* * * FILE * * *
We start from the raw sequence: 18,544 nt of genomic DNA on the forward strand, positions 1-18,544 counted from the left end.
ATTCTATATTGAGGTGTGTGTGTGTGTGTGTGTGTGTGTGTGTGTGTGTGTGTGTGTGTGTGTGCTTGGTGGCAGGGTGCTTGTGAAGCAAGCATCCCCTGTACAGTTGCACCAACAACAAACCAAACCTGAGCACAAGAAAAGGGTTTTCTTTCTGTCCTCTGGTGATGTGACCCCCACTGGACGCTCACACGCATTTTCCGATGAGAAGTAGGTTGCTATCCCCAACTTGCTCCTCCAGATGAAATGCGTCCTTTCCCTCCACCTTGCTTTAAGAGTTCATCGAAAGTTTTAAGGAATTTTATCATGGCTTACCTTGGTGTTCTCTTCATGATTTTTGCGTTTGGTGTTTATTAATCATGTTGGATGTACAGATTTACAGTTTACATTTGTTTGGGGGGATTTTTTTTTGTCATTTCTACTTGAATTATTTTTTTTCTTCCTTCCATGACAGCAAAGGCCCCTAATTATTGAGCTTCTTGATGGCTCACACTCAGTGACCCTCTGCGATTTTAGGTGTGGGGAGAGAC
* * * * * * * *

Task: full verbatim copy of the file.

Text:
We start from the raw sequence: 18,544 nt of genomic DNA on the forward strand, positions 1-18,544 counted from the left end.
ATTCTATATTGAGGTGTGTGTGTGTGTGTGTGTGTGTGTGTGTGTGTGTGTGTGTGTGTGTGTGCTTGGTGGCAGGGTGCTTGTGAAGCAAGCATCCCCTGTACAGTTGCACCAACAACAAACCAAACCTGAGCACAAGAAAAGGGTTTTCTTTCTGTCCTCTGGTGATGTGACCCCCACTGGACGCTCACACGCATTTTCCGATGAGAAGTAGGTTGCTATCCCCAACTTGCTCCTCCAGATGAAATGCGTCCTTTCCCTCCACCTTGCTTTAAGAGTTCATCGAAAGTTTTAAGGAATTTTATCATGGCTTACCTTGGTGTTCTCTTCATGATTTTTGCGTTTGGTGTTTATTAATCATGTTGGATGTACAGATTTACAGTTTACATTTGTTTGGGGGGATTTTTTTTTGTCATTTCTACTTGAATTATTTTTTTTCTTCCTTCCATGACAGCAAAGGCCCCTAATTATTGAGCTTCTTGATGGCTCACACTCAGTGACCCTCTGCGATTTTAGGTGTGGGGAGAGAC